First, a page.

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June 22, 2023

AuDHD & relationships (Part II)

Last updated on January 26, 2024

In Part I of our AuDHD & relationship series, we explored how combining typical ADHD and autistic traits may impact our relationships. In Part II, we talk about how fellow AuDHDers and their partners navigate relationships. Here, some of us at Embrace Autism share our AuDHD relationship experiences.

Our AuDHD experiences in relationship

Q: Do you notice your AuDHD traits in your relationship with your partner? If so, what’s an example of when/how this comes up?

Debra: “Both my partner and I are AuDHD. One situation where I notice our AuDHD traits is when we are both participating in a shared conversation with neurotypicals. Since we both struggle in these situations, we often debrief together to share any social cues we may have missed and to try and decode and understand the interaction. If we were masking/camouflaging in the conversation, I also find it funny when we both “evaluate how well we did.” Spoiler alert: I almost always “give myself away” when I interrupt the other person because I have (what I think is) useful information but then lose track of what the original conversation was about!”

Eva:“The main thing I notice is having pronounced issues with executive challenges such as organization and planning, so I rely quite heavily on my partner to help me with that. I am very prompt-dependent, meaning I do well when I have been given tasks to work on, and I’m less efficient when having to initiate tasks myself. I also have challenges calling and emailing, so I often rely on my partner to establish first contact with a new therapist for example, or making appointments that are non-routine. By this I mean that I’m fine planning the next appointment with my therapist or other routine endeavors (I always insist on the same time and day), but I show a lot of avoidance and postponing when having to make a dentist appointment for instance. On the upside, I’m pretty good at lateral and associative thinking and synthesizing information, so I can quite easily come up with ideas or look at an article or research paper my partner tells me to look at and find limitations and biases, or other avenues to explore further.”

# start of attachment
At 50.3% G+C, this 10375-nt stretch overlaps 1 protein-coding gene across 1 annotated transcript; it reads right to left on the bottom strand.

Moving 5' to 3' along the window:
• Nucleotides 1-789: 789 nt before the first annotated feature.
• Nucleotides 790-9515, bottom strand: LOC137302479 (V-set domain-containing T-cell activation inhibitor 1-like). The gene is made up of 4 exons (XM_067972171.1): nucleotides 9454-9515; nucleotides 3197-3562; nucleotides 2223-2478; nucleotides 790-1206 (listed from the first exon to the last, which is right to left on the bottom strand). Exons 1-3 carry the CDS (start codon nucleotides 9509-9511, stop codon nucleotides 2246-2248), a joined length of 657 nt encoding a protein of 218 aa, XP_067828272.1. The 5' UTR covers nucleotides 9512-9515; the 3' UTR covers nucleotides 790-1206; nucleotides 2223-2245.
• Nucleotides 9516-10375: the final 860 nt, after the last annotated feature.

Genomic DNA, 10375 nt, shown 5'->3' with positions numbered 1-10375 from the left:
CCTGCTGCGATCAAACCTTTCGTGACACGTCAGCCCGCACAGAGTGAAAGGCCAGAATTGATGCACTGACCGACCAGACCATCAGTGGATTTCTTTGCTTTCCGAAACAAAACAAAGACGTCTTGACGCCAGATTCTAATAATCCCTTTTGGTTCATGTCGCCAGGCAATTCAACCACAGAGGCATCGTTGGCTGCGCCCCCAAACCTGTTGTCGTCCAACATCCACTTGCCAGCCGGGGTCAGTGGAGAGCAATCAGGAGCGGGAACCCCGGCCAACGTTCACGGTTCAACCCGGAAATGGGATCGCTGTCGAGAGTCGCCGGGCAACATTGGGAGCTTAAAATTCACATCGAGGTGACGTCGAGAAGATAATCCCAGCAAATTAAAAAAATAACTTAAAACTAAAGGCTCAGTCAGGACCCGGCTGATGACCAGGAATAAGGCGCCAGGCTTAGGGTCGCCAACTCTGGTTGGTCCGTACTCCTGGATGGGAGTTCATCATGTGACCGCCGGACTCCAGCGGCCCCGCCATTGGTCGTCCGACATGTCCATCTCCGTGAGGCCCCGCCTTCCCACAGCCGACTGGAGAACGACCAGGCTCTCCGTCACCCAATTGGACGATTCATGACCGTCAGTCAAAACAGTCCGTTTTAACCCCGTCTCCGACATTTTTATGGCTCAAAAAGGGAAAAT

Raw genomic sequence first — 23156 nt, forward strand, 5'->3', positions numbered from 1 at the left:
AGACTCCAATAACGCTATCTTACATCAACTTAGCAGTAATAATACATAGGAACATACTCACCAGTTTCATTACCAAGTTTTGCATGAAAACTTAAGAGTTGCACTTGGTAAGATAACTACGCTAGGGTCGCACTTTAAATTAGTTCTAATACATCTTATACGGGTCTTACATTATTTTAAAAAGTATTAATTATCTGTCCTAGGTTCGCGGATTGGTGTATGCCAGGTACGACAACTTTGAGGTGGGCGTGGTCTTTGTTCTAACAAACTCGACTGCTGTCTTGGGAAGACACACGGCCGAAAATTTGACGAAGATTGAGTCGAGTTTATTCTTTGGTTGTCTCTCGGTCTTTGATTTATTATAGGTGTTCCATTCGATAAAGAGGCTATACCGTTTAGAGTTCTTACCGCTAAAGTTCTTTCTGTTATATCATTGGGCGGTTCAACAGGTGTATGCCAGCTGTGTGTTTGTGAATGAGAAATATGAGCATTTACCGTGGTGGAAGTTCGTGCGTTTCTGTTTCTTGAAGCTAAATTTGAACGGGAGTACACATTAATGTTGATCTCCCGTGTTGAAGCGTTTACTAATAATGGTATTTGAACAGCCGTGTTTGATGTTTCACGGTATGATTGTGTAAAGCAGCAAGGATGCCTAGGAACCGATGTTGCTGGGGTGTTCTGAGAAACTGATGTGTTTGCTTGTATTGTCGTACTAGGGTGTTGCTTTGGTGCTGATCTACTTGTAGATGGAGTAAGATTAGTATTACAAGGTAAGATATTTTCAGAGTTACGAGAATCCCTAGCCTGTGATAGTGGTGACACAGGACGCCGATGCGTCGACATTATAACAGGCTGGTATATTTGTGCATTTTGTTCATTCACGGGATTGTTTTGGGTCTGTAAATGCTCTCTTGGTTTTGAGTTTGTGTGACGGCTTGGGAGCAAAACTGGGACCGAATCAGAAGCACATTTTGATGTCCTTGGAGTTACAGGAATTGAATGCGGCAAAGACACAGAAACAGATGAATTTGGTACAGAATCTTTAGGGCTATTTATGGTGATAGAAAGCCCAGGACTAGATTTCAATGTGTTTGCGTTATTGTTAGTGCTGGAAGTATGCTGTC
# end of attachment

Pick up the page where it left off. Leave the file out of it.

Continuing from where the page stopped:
Kendall: “Unless someone points out AuDHD traits to me, I don’t notice them. Due to my autism perseverance and single-track mind, I often interrupt people. When I catch myself doing it, I tell myself to stop, but I can’t because of my ADHD impulsivity. The realization that I have been speaking for too long takes a long time to come for me. Even though I notice the other person dislikes it, I cannot stop doing it. It’s the same with interrupting—I recognize that I do it, but as much as I try to control it, I can’t stop. As a result, I mentally beat myself up a lot.”

Q: Is there an aspect of your relationship that you struggle with or that leads to friction in relation to your AuDHD traits?

Debra: “Sometimes, my partner and I have the same needs and therefore cannot support each other adequately. One example is when we have to do mundane and confusing administrative tasks like taxes. Because of our ADHD traits, it’s tough for us to initiate doing a task we are not interested in. Combining that with how we find most administrative systems convoluted and ambiguous, a common autistic trait, it becomes very difficult for us to get such tasks done. Because it affects both of us, we can find ourselves in situations with very little support.”

Eva: “I wish I were more independent, so my partner wouldn’t have to bear the pressure of organizational tasks. My partner becomes overwhelmed by doing most tasks on her own. For example, this week she had to deal with a broken dishwasher, washing machine, and water heater, all of which required meeting with people. She also had to order medications, manage appointments, and provide direction to others, like providing prompts and directions to other people with AuDHD in the company so they don’t become overwhelmed. I’m looking for solutions to bear more responsibilities so there is more equity in our dynamics.”